By Madihah Najeeb, BA Global Liberal Arts
Content warning: this article refers to racial abuse, derogatory language and racist behaviour.
English cricket has been embroiled in accusations of racism as allegations from former cricketers have revealed years of racial abuse at local cricket clubs throughout their playing careers.
Former England cricketer Azeem Rafiq has given testimony to a panel of UK Members of Parliament on the racial abuse he faced throughout his time playing for the Yorkshire County Cricket Club. Rafiq has played twice for the team in 2008 and in 2018 and was a former captain for the England Under-19s team.
On 16 November 2021, Rafiq, who is of Pakistani descent, described to the panel that he had felt ‘isolated, humiliated at times’ when dealing with consistent racism from his club. He and other players from Asian backgrounds also dealt with comments such as: ‘you lot sit over there near the toilets,’ and being called ‘p*k*,’ and ‘elephant washers.’ Rafiq also narrated a traumatic event where he was pinned down and had red wine poured down his throat at his local cricket club at just 15 years old. At one point in the testimony Rafiq broke down when he described the inhuman treatment he faced when he was told his baby had no heartbeat.
“There is no two sides to a story when it comes to racism.”
The cricketer mentioned that the problem of racism in English cricket was ‘institutional’ and said, ‘when I spoke, I should have been listened to, but Yorkshire County Cricket Club, and the game as a whole, really has a problem in listening to the victim. There is no two sides to a story when it comes to racism.’ In September last year, the Yorkshire County Cricket Club launched a formal investigation and concluded that Rafiq was a victim of ‘racial harassment and bullying,’ but until now no disciplinary action has been taken. In addition, the club had regarded their use of the term ‘p*k*’ as ‘friendly banter.’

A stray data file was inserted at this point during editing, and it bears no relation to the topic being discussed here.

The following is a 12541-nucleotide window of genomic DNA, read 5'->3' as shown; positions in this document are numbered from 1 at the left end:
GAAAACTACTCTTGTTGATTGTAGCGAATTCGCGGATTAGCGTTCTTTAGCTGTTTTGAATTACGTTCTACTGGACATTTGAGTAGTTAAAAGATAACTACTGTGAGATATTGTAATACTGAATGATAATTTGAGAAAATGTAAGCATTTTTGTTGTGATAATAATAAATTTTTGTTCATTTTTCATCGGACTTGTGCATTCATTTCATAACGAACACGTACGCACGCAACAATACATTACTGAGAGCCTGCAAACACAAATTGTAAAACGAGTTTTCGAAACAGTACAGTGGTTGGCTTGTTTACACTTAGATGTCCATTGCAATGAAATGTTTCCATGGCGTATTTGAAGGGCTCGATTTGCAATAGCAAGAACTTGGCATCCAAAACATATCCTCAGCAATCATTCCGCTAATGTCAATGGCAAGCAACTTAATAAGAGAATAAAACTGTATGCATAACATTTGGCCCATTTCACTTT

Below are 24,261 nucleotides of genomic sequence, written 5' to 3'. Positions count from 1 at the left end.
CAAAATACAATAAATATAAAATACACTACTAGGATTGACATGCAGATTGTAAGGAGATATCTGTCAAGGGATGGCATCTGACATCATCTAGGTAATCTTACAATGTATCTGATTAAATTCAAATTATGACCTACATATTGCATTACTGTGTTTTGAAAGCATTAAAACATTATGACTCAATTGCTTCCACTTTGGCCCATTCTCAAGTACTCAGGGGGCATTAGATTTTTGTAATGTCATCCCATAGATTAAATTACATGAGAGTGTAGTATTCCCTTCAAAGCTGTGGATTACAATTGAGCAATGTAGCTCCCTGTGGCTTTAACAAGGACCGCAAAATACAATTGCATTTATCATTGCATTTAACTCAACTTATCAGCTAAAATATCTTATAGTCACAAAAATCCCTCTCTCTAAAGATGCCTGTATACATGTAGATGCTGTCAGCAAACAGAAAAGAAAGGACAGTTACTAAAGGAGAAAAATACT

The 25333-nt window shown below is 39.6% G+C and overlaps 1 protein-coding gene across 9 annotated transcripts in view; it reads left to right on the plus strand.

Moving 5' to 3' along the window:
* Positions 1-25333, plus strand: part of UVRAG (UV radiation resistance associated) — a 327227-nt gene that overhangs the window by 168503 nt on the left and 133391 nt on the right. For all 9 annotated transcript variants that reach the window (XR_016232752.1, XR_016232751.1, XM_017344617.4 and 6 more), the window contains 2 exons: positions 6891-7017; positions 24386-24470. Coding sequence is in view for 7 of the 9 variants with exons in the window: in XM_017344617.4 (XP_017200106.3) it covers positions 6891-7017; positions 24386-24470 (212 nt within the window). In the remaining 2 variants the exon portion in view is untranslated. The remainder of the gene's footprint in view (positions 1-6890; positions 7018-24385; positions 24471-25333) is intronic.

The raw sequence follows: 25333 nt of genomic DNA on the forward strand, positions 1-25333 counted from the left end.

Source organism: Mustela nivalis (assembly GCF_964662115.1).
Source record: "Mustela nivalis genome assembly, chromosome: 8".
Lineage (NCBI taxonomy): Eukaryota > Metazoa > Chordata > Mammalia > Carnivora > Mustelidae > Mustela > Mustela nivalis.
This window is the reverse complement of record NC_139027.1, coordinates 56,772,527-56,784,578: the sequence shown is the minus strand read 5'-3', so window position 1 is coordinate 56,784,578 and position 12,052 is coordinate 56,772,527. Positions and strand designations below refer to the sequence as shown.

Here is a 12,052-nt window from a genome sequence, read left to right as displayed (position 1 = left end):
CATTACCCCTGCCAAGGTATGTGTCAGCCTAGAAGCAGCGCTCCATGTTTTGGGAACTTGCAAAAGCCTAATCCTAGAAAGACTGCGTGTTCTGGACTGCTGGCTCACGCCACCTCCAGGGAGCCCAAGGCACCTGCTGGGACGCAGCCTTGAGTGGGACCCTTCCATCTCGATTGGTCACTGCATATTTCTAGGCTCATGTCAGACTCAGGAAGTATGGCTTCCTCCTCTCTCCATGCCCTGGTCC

New accusations of racism have also arisen following Azeem Rafiq’s testimony with images of former cricketer for Nottingham Cricket Club, Alex Hales, in blackface. Nottinghamshire have launched an investigation into Hales’ behaviour.
Mr Rafiq says he hopes that his revelations on racism in cricket culture will serve as a ‘watershed moment for the future.’ Speaking to the BBC on Wednesday 15 November, Rafiq commented: ‘It’s really important the game and wider society listens to my experiences, and we don’t let this moment go and we try to use this as a watershed moment for the future.’ This event has enabled other victims of racial abuse in English cricket to come forward. Former Essex players Zoheb Sharif and Maurice Chambers have both alleged that they faced racial abuse at the Essex Cricket Club, with Sharif revealing that he was nicknamed a ‘bomber’ by his club members and Chambers dealing with a senior member of staff ‘reading out racist jokes in the dressing room.’ On 16 November, Sharif told BBC Sport that hearing Rafiq speak up had empowered him to talk about the racist abuse he had faced himself.
Disciplinary actions have been taken as a result of the Yorkshire County Cricket Club’s involvement in the allegations. The England and Wales Cricket Board (ECB) have suspended the club from hosting international cricket matches at the Headingley Stadium in Leeds. The club has also lost sponsors from brands such as Yorkshire Tea, Tetley’s Brewery and Nike. The Yorkshire County Cricket Club have also said: ‘the club is keen to work with the ECB on issues of diversity and have offered their help to the ECB on what is such an important issue for the game as a whole.’
By sharing his experience Rafiq hopes to initiate change in sport and society, saying ‘I’m very determined that this is going to be looked back as the moment that not only sport but society as a whole went in a different direction to the way it had been going.’
Photo Caption: Former Cricketer for the Yorkshire County Cricket Club Azeem Rafiq giving testimony at parliamentary enquiry over the racial abuse he faced at the club (Photo Credit: UK Parliament via The Independent).